All student groups increased their perceived interprofessional competence. Occupational therapy and medical students had the greatest achievements. All student groups perceived improved knowledge of the other three professions' work (p = 0.000000) and assessed that the course had contributed to the understanding of the importance of communication and teamwork to patient care (effect size 1.0; p = 0.00002). The medical students had the greatest gain (p = 0.00093). All student groups perceived that the clarity of their own professional role had increased significantly (p = 0.00003). Occupational therapy students had the greatest gain (p = 0.000014).
Active patient based learning by working together in a real ward context seemed to be an effective means to increase collaborative and professional competence.
PubMed ID
18937139 View in PubMed
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Aging perceived through visual art observations.

https://arctichealth.org/en/permalink/ahliterature72037
Source
Geriatr Nurs. 2000 Nov-Dec;21(6):300-2
Publication Type
Article
Author
B M Wikström
Author Affiliation
Karolinska Institute, Stockholm, Sweden.
Source
Geriatr Nurs. 2000 Nov-Dec;21(6):300-2
Language
English
Publication Type
Article
Keywords
Aged
Empathy
Female
Geriatric Nursing - education
Humans
Nurse-Patient Relations
Paintings
Research Support, Non-U.S. Gov't
Social Perception
Sweden
Teaching - methods
Abstract
A reproduction of a work of art by the Swedish artist Lena Cronquist was introduced into clinical practice in student nurse education. Student nurses (n = 366) in a first semester course served as the study population, and the study was undertaken at two university colleges of health sciences in Sweden. The students studied the painting from the point of view of a situation that depicted an elderly woman in a sickbed. The study findings implied a valuable learning situation in which the students perceived aging in a sensitive and nuanced manner.
PubMed ID
11135127 View in PubMed
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The Alberta Ambassador Program: delivering Health Technology Assessment results to rural practitioners.

https://arctichealth.org/en/permalink/ahliterature169962
Source
BMC Med Educ. 2006;6:21
Publication Type
Article
Date
2006
Author
Saifudin Rashiq
Pamela Barton
Christa Harstall
Donald Schopflocher
Paul Taenzer
Author Affiliation
Division of Pain Medicine, Department of Anesthesiology and Pain Medicine, University of Alberta, Edmonton AB, Canada. srashiq@ualberta.ca
Source
BMC Med Educ. 2006;6:21
Date
2006
Language
English
Publication Type
Article
Keywords
Alberta
Chronic Disease
Decision Making
Education, Medical, Continuing - methods
Evidence-Based Medicine - education
Humans
Pain Management
Physician's Practice Patterns
Program Development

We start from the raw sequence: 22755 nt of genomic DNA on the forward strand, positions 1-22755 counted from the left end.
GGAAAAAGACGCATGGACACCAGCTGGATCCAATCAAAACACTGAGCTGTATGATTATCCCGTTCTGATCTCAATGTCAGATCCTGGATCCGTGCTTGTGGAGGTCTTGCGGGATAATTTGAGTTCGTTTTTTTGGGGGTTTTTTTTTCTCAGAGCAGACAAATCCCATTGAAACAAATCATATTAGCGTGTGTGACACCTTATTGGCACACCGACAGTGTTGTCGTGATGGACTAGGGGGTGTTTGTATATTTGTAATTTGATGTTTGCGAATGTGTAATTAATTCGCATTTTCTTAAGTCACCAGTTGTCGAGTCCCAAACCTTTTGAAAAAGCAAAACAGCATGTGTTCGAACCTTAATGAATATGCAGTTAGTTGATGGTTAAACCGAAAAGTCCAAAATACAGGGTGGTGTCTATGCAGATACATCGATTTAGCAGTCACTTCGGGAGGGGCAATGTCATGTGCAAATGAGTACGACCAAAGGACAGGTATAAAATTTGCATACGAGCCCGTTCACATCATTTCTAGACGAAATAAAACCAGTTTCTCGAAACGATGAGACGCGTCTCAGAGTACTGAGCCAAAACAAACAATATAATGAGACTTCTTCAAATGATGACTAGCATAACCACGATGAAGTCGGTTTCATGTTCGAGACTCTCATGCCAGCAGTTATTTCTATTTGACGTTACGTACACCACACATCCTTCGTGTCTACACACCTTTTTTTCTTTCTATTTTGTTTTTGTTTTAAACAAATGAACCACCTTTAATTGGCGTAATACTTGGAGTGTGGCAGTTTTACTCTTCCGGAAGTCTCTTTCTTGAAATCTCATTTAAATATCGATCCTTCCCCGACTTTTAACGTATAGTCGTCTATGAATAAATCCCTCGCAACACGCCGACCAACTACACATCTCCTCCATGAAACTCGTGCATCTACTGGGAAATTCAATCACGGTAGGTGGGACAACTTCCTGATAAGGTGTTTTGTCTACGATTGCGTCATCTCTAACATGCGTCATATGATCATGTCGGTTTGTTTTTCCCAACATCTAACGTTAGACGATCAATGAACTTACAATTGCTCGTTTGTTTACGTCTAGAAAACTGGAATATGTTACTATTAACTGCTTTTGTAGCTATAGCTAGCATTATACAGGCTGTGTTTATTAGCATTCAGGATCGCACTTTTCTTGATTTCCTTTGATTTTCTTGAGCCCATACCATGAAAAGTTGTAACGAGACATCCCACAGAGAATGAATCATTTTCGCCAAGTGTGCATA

Program Evaluation
Regional Medical Programs
Rural Health Services - standards
Teaching - methods
Teaching Materials
Technology Assessment, Biomedical
Abstract
The purpose of Health Technology Assessment (HTA) is to make the best possible summary of the evidence regarding specific health interventions in order to influence health care and policy decisions. The need for decision makers to find relevant HTA data when it is needed is a barrier to its usefulness. These barriers are highest in rural areas and amongst isolated practitioners.
A multidisciplinary team developed an interactive case-based instructional strategy on the topic of chronic non-cancer pain (CNCP) management using clinical evidence derived by HTA. The evidence for each of 18 CNCP interventions was distilled into single-sheet summaries. Clinicians and HTA specialists ('Ambassadors') conducted 11 two-hour interactive sessions on CNCP in eight of Alberta's nine health regions. Pre- and post-session evaluations were conducted.
The sessions were attended by 130 individuals representing 14 health and administrative disciplines. The ambassador model was well received. The use of content experts as ambassadors was highly rated. The educational strategy was judged to be effective. Awareness of the best evidence in CNCP management was increased. Although some participants reported practice changes as a result of the workshops, the program was not designed to measure changes in patient outcome.
The ambassador program was successful in increasing awareness of the best evidence in CNCP management, and positively influenced treatment decisions. Its teaching methods were felt to be unique and innovative by participants. Its methods could be applied to other clinical content areas in order to increase the uptake of the results of HTA.
Notes
Cites: J Contin Educ Health Prof. 2002 Fall;22(4):214-2112613056
Cites: J Health Soc Policy. 2002;15(3-4):23-3712705462
Cites: BMJ. 1998 Jul 25;317(7153):273-69677226